Ever since the Greeks coined the language we commonly use for scientific description, mythology and science have developed separately. But what came before the Greeks? What if we could prove that all myths have one common origin in a celestial cosmology? What if the gods, the places they lived, and what they did are but ciphers for celestial activity, a language for the perpetuation of complex astronomical data?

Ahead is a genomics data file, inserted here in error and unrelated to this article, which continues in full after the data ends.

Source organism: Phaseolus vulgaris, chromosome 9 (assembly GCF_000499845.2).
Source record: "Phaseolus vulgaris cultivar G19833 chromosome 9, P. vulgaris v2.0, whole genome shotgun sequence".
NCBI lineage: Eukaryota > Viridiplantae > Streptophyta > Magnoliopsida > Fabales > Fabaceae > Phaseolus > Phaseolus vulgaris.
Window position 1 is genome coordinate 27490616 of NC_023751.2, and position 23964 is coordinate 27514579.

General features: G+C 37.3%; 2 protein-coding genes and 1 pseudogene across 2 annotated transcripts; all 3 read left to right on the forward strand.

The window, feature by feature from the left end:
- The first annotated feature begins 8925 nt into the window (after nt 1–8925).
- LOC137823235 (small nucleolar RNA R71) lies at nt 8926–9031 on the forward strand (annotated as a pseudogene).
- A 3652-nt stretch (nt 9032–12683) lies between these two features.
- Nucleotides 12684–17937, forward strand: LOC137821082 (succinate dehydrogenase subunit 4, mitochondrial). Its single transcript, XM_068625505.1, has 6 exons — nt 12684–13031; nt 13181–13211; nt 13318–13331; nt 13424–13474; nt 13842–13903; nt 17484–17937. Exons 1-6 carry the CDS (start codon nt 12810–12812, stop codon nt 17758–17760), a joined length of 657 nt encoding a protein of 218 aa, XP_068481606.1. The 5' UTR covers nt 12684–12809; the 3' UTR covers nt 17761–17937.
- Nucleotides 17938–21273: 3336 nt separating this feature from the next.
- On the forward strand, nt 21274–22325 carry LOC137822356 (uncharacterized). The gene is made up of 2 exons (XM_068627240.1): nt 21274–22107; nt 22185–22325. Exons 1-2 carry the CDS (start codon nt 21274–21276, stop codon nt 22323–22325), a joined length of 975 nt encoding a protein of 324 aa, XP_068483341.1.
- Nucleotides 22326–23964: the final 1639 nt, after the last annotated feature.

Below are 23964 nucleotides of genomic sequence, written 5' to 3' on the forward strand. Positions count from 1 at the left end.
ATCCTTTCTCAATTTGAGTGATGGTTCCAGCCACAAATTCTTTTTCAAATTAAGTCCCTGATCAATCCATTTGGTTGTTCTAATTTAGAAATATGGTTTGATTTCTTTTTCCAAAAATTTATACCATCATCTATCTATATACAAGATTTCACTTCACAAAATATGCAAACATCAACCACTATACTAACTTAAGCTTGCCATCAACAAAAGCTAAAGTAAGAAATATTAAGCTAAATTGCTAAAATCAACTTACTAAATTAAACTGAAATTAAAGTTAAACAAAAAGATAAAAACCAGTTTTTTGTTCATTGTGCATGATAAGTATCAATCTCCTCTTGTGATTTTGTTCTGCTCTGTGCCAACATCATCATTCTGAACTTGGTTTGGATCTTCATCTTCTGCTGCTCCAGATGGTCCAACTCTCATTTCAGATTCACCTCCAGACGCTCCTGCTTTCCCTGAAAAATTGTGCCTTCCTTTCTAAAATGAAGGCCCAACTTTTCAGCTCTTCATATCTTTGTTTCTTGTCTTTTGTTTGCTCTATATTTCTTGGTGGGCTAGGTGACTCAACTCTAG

Drawing on scientific data, historical, and literary sources, the authors argue that our myths are the remains of a preliterate astronomy, an exacting science whose power and accuracy were suppressed and then forgotten by an emergent Greco-Roman worldview. This fascinating book throws into doubt the self-congratulatory assumptions of Western science about the unfolding development and transmission of knowledge. This is a truly seminal and original thesis, a book that should be heard by anyone interested in science, myth, and the interactions between the two.